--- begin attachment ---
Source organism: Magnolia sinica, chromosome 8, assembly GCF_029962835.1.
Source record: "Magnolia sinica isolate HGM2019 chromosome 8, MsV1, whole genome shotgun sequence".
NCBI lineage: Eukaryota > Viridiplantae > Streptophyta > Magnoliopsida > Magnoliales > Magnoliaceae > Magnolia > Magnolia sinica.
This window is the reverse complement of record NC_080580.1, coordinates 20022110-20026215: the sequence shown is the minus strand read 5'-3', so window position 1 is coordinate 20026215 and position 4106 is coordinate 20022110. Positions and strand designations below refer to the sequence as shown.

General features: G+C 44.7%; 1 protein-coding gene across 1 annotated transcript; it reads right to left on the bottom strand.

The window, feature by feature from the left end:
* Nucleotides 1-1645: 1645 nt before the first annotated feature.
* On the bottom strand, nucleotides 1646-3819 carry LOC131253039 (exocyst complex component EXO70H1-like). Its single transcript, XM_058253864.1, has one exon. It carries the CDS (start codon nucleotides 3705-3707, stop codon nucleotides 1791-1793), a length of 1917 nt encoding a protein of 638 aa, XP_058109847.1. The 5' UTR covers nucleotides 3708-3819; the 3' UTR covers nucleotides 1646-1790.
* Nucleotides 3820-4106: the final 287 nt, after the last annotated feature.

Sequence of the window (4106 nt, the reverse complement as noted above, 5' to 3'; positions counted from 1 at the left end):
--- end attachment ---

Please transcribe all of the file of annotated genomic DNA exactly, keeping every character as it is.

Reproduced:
Source organism: Magnolia sinica, chromosome 8, assembly GCF_029962835.1.
Source record: "Magnolia sinica isolate HGM2019 chromosome 8, MsV1, whole genome shotgun sequence".
NCBI lineage: Eukaryota > Viridiplantae > Streptophyta > Magnoliopsida > Magnoliales > Magnoliaceae > Magnolia > Magnolia sinica.
This window is the reverse complement of record NC_080580.1, coordinates 20022110-20026215: the sequence shown is the minus strand read 5'-3', so window position 1 is coordinate 20026215 and position 4106 is coordinate 20022110. Positions and strand designations below refer to the sequence as shown.

General features: G+C 44.7%; 1 protein-coding gene across 1 annotated transcript; it reads right to left on the bottom strand.

The window, feature by feature from the left end:
* Nucleotides 1-1645: 1645 nt before the first annotated feature.
* On the bottom strand, nucleotides 1646-3819 carry LOC131253039 (exocyst complex component EXO70H1-like). Its single transcript, XM_058253864.1, has one exon. It carries the CDS (start codon nucleotides 3705-3707, stop codon nucleotides 1791-1793), a length of 1917 nt encoding a protein of 638 aa, XP_058109847.1. The 5' UTR covers nucleotides 3708-3819; the 3' UTR covers nucleotides 1646-1790.
* Nucleotides 3820-4106: the final 287 nt, after the last annotated feature.

Sequence of the window (4106 nt, the reverse complement as noted above, 5' to 3'; positions counted from 1 at the left end):